Microsoft is said to have held back a software fix that could have slowed the spread of the WannaCry ransomware on older versions of Windows. Instead, it reportedly charged customers a hefty price to provide protection against such threats. The ransomware has affected over 200,000 computers in more than 150 countries.
WannaCry could have been slowed
The Financial Times claims that Microsoft withheld a free repair for older versions of its software, instead charging users $1,000 annually per device for protection against WannaCry-like threats.
In March, the company released a free patch that would have protected computers from the malware. However, the patch was only released to the newer version, Windows 10, while users of older versions, like Windows XP, were left pay large fees for so-called “custom” support. Last Friday, Microsoft finally made the patch available to Windows XP machines free of charge, but the damage has been done.
Seth Klarman: Investors Can No Longer Rely On Mean Reversion
"For most of the last century," Seth Klarman noted in his second-quarter letter to Baupost's investors, "a reasonable approach to assessing a company's future prospects was to expect mean reversion." He went on to explain that fluctuations in business performance were largely cyclical, and investors could profit from this buying low and selling high. Also Read More
Microsoft on why it is charging for security
Several of its customers are still running older versions of the operating system even though the software maker has discontinued support for them. The older software may be vulnerable to exploits that resulted in the WannaCry attacks last week. The company gave government users a special deal in the first year, but organizations like the U.K.’s National Health Service dropped support after that because of the high costs.
“The high price highlights the quandary the world’s biggest software company faces as it tries to force customers to move to newer and more secure software,” the Financial Times said.
Microsoft has been limiting support for its older software and is trying to convince users to switch to its more secure and newer Windows 10.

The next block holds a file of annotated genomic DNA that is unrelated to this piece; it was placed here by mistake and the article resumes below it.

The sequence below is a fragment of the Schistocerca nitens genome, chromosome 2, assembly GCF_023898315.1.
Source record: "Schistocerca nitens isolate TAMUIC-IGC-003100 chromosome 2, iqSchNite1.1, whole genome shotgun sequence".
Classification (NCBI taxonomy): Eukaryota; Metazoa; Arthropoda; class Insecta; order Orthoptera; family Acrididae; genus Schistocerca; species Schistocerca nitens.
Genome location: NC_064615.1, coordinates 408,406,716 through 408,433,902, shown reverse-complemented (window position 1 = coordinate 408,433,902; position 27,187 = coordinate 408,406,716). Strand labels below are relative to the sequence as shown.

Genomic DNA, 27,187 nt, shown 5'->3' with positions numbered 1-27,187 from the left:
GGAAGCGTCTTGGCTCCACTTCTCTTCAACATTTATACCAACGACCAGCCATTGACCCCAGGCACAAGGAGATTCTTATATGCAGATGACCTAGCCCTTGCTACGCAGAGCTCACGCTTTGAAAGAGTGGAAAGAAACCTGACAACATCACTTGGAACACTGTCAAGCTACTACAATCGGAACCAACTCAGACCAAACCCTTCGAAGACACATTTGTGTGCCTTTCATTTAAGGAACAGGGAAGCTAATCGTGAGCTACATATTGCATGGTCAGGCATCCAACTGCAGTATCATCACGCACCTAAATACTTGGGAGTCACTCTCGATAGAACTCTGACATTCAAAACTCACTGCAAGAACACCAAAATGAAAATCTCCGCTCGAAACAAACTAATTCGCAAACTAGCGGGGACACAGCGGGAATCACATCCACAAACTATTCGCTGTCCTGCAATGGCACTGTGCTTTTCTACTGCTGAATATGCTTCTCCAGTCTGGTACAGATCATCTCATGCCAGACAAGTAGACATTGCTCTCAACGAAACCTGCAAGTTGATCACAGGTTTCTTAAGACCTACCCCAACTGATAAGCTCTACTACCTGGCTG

In a statement to CNET, a Microsoft spokesperson said, “Recognizing that for a variety of business reasons, companies sometimes choose not to upgrade even after 10 or 15 years, Microsoft offers custom support agreements as a stopgap measure.”
A Microsoft spokesperson told AFP that the company would prefer that companies upgrade and realize the full advantages of the most recent version instead of choosing custom support. The spokesperson added that security experts agree that the best protection is an up-to-date, modern system that incorporates the most recent defense-in-depth innovations.
“Older systems, even if fully up-to-date, simply lack the latest protections,” the executive said.
Pay more for additional security
Meanwhile, in another controversial pricing move, the company also started charging customers in the top-of-the-line version, Windows 10, for additional security, notes FT. This is the first time the Windows maker has treated the highest level of security as an add-on feature of its software.
Many have censured the software maker for leaving other versions of Windows more open to cyber-attacks. Experts believe that security should be included in all versions of Windows and that it is unfair to charge for a more secure version of Windows.